[ Self-released, 2016 ]
A praise of very ordinary living: the newest album by Joe Knight a.k.a. Rangers makes you check all the info on the Bandcamp page twice while thinking: “Wait, is this the same guy who made Suburban Tours and Panama Stories, which shaped hypnagogic pop with its hazy, druggy aesthetics!?”. Yes, it is. At first, it might seem almost dull by comparison – the songs here sound a bit like something a small town rock band might record to be played on a local radio, but with each repeated listening the intriguing stylistic shifts and occasional breaks in almost pop rock song structures become more and more prominent. Turns out, there’s quite a lot of Meat Puppets love under the soft melodies and easy rhythms. It’s a kind of sly, secretive psychedelia that only emerges after a few listens or when one completely blends into the music. A bit underwhelming at first, but very rewarding after a while. Recommended!
[ OSR, 2016 ]
The Brooklyn based label OSR might be one of my favorite new finds with its colorful gallery of musical avant-weirdos with their crazy approach to music making and the creative process. One of the newest releases by this label is Spydr Brain EP by the neo-psych unit Black Bananas featuring Jennifer Herrema or the Royal Trux fame. Now if you think this sounds anything like, say, Twin Infinitives or Accelerator, you should chuck such thinking out of the window. Spydr Brain is a hyperkinetic, incredibly busy trippy electric jazz funk fusion, but with a sleazy, punky twist – like a drug addicted medium channeling Miles Davis. It’s wonderfully warped and meaty and the same time, the kind of freak funk Sunburned Hand of the Man would be proud of if they did amphetamines instead of shrooms and acid. Highly recommended!
[ Fixture Records, 2016 ]
Now this is hella refreshing: this wonderfully lopsided, warped stack of twangy, somewhat post-punky slack rock from the Montreal bunch Phern is some of the most carefree, not-giving-a-fuck and simply fun music I’ve heard in some time. The cover is possibly a hint at how they compose their music: imagine a bunch of bricklayers who suddenly go “aw fuck it, we don’t need any muck, let’s just fucking tape some bricks together so a house is standing made by bricks stuck together by tape”. Phern’s sound is the same – it sounds like it’s about to fall apart and turn into The Nihilist Spasm Band at any second, but still manages to keep that seedy 60’s lo-fi sound. Weird as heck!
[ Hausu Mountain, 2017 ]
Angel Marcloid a.k.a. Fire-Toolz proves to be one the most devoted KAOSS EDGE fans with a totally crazy cybergrunge trip Drip Mental. With a cool death metal logo and even cooler album artwork (Windows XP background! Blue screen of death!! Bong!!!) the debut album by Fire-Toolz is a wonderful clusterfuck of ideas and melodies, easily crossing the lines between easycore techno and e d g y industrial electronics with who appears to be SammyClassicSonicFan on the vocals in some of the tracks. Drip Mental is, well, for the lack of the better word – mental. In a good, whatthefuckamilisteningtoandwhydoiloveit!? sort of way. Recommended, you post-web weirdos!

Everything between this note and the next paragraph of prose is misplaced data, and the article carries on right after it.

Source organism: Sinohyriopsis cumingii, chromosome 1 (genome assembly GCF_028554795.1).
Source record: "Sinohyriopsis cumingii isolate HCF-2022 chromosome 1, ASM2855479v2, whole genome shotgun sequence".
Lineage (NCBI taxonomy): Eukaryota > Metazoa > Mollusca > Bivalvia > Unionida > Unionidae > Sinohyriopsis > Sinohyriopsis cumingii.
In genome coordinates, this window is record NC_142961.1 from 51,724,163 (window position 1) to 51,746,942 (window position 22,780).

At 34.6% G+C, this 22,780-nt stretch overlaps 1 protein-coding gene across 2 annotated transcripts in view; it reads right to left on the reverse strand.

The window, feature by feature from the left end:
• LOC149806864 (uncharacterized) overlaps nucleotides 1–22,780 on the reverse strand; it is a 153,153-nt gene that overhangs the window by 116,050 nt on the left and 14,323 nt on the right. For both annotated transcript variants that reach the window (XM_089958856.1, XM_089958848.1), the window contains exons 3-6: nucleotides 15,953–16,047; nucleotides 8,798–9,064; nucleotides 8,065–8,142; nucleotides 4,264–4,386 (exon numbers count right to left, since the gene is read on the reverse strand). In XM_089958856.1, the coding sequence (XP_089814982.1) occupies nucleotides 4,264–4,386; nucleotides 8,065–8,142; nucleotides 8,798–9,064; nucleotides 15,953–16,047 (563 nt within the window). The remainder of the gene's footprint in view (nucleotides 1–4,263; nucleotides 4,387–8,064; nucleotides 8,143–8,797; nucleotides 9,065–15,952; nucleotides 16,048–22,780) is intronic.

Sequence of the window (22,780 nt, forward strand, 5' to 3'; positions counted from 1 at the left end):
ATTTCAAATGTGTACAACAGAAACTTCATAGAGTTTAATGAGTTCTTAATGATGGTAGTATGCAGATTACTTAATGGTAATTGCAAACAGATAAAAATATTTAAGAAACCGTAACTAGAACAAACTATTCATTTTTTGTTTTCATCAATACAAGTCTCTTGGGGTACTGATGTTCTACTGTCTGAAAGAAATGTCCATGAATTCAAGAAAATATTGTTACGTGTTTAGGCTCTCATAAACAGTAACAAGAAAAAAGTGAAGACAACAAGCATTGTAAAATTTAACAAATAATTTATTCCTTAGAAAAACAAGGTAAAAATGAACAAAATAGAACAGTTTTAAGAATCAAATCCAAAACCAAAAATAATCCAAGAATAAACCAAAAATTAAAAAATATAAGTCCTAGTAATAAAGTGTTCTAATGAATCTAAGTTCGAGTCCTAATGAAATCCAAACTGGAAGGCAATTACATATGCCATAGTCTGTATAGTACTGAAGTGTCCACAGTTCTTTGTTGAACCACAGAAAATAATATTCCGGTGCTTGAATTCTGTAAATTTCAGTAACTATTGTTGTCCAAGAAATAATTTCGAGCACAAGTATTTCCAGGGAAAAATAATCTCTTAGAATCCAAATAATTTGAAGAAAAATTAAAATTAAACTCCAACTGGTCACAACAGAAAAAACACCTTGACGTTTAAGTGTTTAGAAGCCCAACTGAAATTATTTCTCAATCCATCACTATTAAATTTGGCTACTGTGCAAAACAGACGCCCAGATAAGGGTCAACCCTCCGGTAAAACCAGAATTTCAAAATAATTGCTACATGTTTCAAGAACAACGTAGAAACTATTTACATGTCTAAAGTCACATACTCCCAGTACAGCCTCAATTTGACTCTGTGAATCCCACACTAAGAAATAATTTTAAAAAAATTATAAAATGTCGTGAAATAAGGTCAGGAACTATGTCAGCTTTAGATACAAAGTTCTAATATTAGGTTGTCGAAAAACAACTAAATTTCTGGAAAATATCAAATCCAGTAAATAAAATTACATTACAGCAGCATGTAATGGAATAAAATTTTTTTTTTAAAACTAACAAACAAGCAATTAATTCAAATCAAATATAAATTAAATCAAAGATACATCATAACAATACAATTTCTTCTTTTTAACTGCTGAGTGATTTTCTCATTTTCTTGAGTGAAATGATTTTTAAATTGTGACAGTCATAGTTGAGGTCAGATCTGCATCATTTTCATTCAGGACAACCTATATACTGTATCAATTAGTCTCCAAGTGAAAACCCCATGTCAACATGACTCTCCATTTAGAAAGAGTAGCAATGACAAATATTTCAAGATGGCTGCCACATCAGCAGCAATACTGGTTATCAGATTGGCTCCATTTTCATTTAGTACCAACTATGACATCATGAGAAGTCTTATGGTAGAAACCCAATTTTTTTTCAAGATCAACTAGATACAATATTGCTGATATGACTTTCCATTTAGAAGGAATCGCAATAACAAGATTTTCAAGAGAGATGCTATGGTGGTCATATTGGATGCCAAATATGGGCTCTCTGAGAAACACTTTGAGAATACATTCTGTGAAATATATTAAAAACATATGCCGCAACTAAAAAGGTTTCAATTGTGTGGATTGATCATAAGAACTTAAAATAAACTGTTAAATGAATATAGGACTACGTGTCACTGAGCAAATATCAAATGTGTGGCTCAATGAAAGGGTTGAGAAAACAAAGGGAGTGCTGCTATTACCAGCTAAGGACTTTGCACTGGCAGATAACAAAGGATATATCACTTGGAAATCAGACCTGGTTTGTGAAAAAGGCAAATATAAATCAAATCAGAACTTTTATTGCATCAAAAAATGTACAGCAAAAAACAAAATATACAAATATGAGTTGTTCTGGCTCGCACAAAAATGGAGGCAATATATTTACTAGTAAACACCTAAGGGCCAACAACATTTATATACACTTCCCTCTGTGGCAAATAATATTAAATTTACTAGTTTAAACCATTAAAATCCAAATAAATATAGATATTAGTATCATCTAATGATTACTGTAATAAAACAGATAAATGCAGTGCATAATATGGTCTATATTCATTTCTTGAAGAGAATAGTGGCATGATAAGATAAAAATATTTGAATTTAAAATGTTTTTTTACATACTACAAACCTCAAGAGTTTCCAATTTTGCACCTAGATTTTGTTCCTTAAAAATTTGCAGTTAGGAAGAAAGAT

[ Eggs in Aspic, 2016 ]
This must be the Guinness Book World Record for the lenghtiest EP in the world: This release by the Finnish psychrockers Oulu Space Jam Collective is named simply EP1 and is nearly 2 hours long, being housed on a 120 minute cassette. The first side is taken by the behemoth jam “Renegade Spaceman”, clocking nearly 60 minutes. While there might be nothing groundbreaking here, mainly because the Oulu Collective are some really chill dudes who just want to have fun and play some trippy space/psych rock for several hours in a row, but damn, they are good at it: hard not to get lost and at least a little bit intoxicated from listening to all that galactic amplifier worship. Turn on, tune in, drop out! Recommended!
[ Music Is the Weapon, 2016 ]
Dreams of Power: The debut album by the Gdynia based free rock trio Królestwo (Polish for “Kingdom”) is a listen I find difficult to describe. The best way to describe this album would be simply “free rock”, but that’s a simplification. The compositions are really open-ended, usually built around some simple bassline or rhythm that morphs and changes forms over time, but almost always returning, like an endless repetition. The open structure might suggest some psychedelic rock or post-rock influences, but Ćwiczenia repetytywne has an uniquely dark, almost industrial air to it: you can almost feel the smog hovering above bleak urban landscapes. This album is a big, dark cloud that slowly sucks you in and puts you in a trance with its ominous power. Highly recommended!
[ Northern Spy, 2016 ]
The spirit of no wave is very well alive on this collaborative LP by one of the no wave era’s legendary guitarists Rhys Chatham and one of the most important developments in the NYC experimental rock scene, Oneida. Their collaboration was pretty much bound to go for the weirder, more distorted and atmospheric corners of the rock genre – and boy, it did. Nervous, chopped-up improvisations collide with freewheeling psychedelic jams involving strange tunings and avant-garde compositional techniques, all to create a way of bridging the past and the future. Definitely an album to give you your fix of the forward-thinking guitar weirdness and to make you shut up about trippy guitar work for a while. At least while you’re working this one out. Recommended!